FIFA president Sepp Blatter this week expressed his concern about the possibility of a repeat of the mass public protests that marred last summer's Confederations Cup in Brazil. This time, rather than causing controversy, Blatter is well within his rights to reveal such apprehension, with football's pinnacle in danger of major disruption.
The FIFA president's comments come as the construction of new stadia has missed yet another deadline, adding to his ever-decreasing confidence in this summer's showpiece going to plan.
"I am an optimist not a pessimist. So I am not worried. But we do know there will again be manifestations, protests. Those during the Confederations Cup - in this same country - were generated out of the social networks," Blatter said in a Swiss newspaper, struggling to hide his anxiety.
Millions of people nationwide took to the streets as Brazil welcomed FIFA's confederations champions, all with the intention of expressing their discontent over public spending, and a lack of governmental focus on the needs of its people.
"Here in Brazil we took too long to wake up to discover they spent billions on stadiums, but they say there's no money for hospitals, no supplies for doctors," exclaimed one protestor prior to the Confederations Cup final between eventual winners Brazil and Spain.
Five thousand turned to the streets surrounding the Maracana on the night of the final, leading to many high-profile government officials, and even Brazilian legend Pele, missing the event, which was a source of much embarrassment for the country's footballing authorities.
One man was killed as more than 50,000 people marched on the stadium in Belo Horizonte before Brazil beat Uruguay to reach the tournament final - another indication of the extent of the ill-feeling.
Such an outlook is difficult for authorities to quash, especially with the upcoming World Cup offering the disgruntled population a tantalising opportunity to further reinforce their anger.
Further scenes of demonstration were seen on the western city of Cuiaba in October as 50 protestors stormed the Arena Pantanal as the secretary general of FIFA, Jerome Valcke, inspected the part-built stadium.
One banner proclaimed, "A World Cup for whom" as many in the Mato Grosso state have questioned the decision to build a new 40,000-seater stadium, costing a reported £140million, in Cuiaba, considering the region is without a single club in Campeonato Brasileiro Serie A, the country's top division.
Football supporters fleeing rubber bullets, roads into stadia blocked by angry crowds, mobs throwing stones at FIFA offices and promotional posters and placards being ripped down and burned hardly encourages fans to make the journey to the other side of the planet.
However, have we not had such fears surrounding the ability of certain nations to host major international tournaments before?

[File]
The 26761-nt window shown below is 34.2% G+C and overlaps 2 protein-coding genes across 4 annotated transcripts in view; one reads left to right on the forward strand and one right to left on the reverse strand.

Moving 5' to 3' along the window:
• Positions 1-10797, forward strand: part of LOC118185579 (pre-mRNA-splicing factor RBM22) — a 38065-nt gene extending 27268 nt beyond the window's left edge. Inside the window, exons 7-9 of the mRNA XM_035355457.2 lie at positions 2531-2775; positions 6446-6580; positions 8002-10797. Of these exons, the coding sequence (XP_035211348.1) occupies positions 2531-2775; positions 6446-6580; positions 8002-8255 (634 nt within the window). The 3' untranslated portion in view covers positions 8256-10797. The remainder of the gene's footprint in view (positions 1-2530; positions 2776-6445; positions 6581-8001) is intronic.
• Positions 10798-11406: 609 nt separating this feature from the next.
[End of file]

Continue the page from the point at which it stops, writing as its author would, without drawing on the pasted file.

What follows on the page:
We had those who thought South Africa was unsafe to visit in 2010, a trip to Poland and Ukraine for Euro 2012 would result in you being mugged, and neo-Nazi groups would cause carnage in Germany in 2006 - none of which actually took place on any mass scale.
Turkey hosted the Under 20 World Cup back in July amidst mass anti-government protests across the country, and, albeit with a fraction of the visitors who will travel to the World Cup, football fans were not the target.
The volume of protests are on a much grander scale in Brazil, as the numbers of participants in last summer's demonstrations show but it would be churlish to ignore the fact Brazil is the fifth largest country in the world in terms of land mass, and therefore demonstrations will be more spread out.
The panacea for all such worry will be an exciting summer tournament, after a by all means substandard World Cup last time out in South Africa.
With numerous countries in with a chance of success in June, coupled with the host nation being favourites to secure their sixth World Cup crown, anticipation of excitement on the pitch will still attract huge crowds.
Despite club attendances in Brazil being relatively low, mainly due to cost of tickets and fear of violence, 889,305 tickets were allocated to people from 188 countries during the random selection draw for the first phase of ticket sales, 71.5 per cent of which were to Brazilian residents. More remarkably, 6,164,682 requests for tickets were handled by FIFA - hardly an indication of a world that is in fear of protests affecting their decisions to attend.
The experience of the South American nation is one reason for such supporter interest, whether it is an Amazonian adventure or whistling the hours away on Copacabana beach, tourists can escape any danger from protests.
"There was no specific goal, but during the World Cup, the protests will perhaps be more concrete, more organised. But I also believe the football will be safe, I do not believe that Brazilians will attack the football directly. For them, it is a religion," Blatter added, in an attempt to reassure any potential visitors.
The FIFA president is right to raise concern, and is equally correct in stating that protests will almost certainly take place, which is well within the rights of the people in a democratic state.
However, purely in the interests of fan safety, the authorities will be under scrutiny the world over, and will be planning to police such events, with the Confederations Cup a pre-requisite of what to expect.
If the atmosphere at the Confederations Cup final is anything to go by, we can see that a football-mad country is far from losing its love for the beautiful game, and if the authorities have learned the lessons of last summer, the World Cup can remain the spectacle it is promising to be, even if the general public are not all onside.